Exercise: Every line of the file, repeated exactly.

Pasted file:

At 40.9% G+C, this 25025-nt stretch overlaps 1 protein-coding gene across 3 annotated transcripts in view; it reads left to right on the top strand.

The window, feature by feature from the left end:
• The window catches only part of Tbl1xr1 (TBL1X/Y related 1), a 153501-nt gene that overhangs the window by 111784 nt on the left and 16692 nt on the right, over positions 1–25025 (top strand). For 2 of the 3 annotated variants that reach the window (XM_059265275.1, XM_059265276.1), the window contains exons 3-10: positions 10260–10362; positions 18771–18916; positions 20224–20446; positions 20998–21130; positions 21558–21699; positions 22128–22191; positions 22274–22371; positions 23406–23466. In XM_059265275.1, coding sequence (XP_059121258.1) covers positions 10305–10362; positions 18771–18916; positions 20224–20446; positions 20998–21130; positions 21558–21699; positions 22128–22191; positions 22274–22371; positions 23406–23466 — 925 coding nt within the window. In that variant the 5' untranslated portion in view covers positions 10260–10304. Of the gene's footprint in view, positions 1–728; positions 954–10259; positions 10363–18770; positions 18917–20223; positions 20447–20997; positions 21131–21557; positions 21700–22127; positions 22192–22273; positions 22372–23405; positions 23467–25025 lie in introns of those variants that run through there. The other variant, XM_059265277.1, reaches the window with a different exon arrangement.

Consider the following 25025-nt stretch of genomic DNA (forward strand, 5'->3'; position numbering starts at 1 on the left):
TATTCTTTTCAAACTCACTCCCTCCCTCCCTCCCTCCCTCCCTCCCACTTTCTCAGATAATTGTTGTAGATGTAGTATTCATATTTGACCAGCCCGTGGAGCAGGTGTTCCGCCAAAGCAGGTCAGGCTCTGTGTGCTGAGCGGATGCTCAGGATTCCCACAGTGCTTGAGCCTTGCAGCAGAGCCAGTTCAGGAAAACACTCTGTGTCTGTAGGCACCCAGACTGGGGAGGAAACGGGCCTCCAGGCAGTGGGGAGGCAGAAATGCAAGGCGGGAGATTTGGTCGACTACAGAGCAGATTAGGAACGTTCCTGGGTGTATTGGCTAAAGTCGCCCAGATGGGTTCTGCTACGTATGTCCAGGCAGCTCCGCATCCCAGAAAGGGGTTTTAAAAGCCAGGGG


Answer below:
At 40.9% G+C, this 25025-nt stretch overlaps 1 protein-coding gene across 3 annotated transcripts in view; it reads left to right on the top strand.

The window, feature by feature from the left end:
• The window catches only part of Tbl1xr1 (TBL1X/Y related 1), a 153501-nt gene that overhangs the window by 111784 nt on the left and 16692 nt on the right, over positions 1–25025 (top strand). For 2 of the 3 annotated variants that reach the window (XM_059265275.1, XM_059265276.1), the window contains exons 3-10: positions 10260–10362; positions 18771–18916; positions 20224–20446; positions 20998–21130; positions 21558–21699; positions 22128–22191; positions 22274–22371; positions 23406–23466. In XM_059265275.1, coding sequence (XP_059121258.1) covers positions 10305–10362; positions 18771–18916; positions 20224–20446; positions 20998–21130; positions 21558–21699; positions 22128–22191; positions 22274–22371; positions 23406–23466 — 925 coding nt within the window. In that variant the 5' untranslated portion in view covers positions 10260–10304. Of the gene's footprint in view, positions 1–728; positions 954–10259; positions 10363–18770; positions 18917–20223; positions 20447–20997; positions 21131–21557; positions 21700–22127; positions 22192–22273; positions 22372–23405; positions 23467–25025 lie in introns of those variants that run through there. The other variant, XM_059265277.1, reaches the window with a different exon arrangement.

Consider the following 25025-nt stretch of genomic DNA (forward strand, 5'->3'; position numbering starts at 1 on the left):
TATTCTTTTCAAACTCACTCCCTCCCTCCCTCCCTCCCTCCCTCCCACTTTCTCAGATAATTGTTGTAGATGTAGTATTCATATTTGACCAGCCCGTGGAGCAGGTGTTCCGCCAAAGCAGGTCAGGCTCTGTGTGCTGAGCGGATGCTCAGGATTCCCACAGTGCTTGAGCCTTGCAGCAGAGCCAGTTCAGGAAAACACTCTGTGTCTGTAGGCACCCAGACTGGGGAGGAAACGGGCCTCCAGGCAGTGGGGAGGCAGAAATGCAAGGCGGGAGATTTGGTCGACTACAGAGCAGATTAGGAACGTTCCTGGGTGTATTGGCTAAAGTCGCCCAGATGGGTTCTGCTACGTATGTCCAGGCAGCTCCGCATCCCAGAAAGGGGTTTTAAAAGCCAGGGG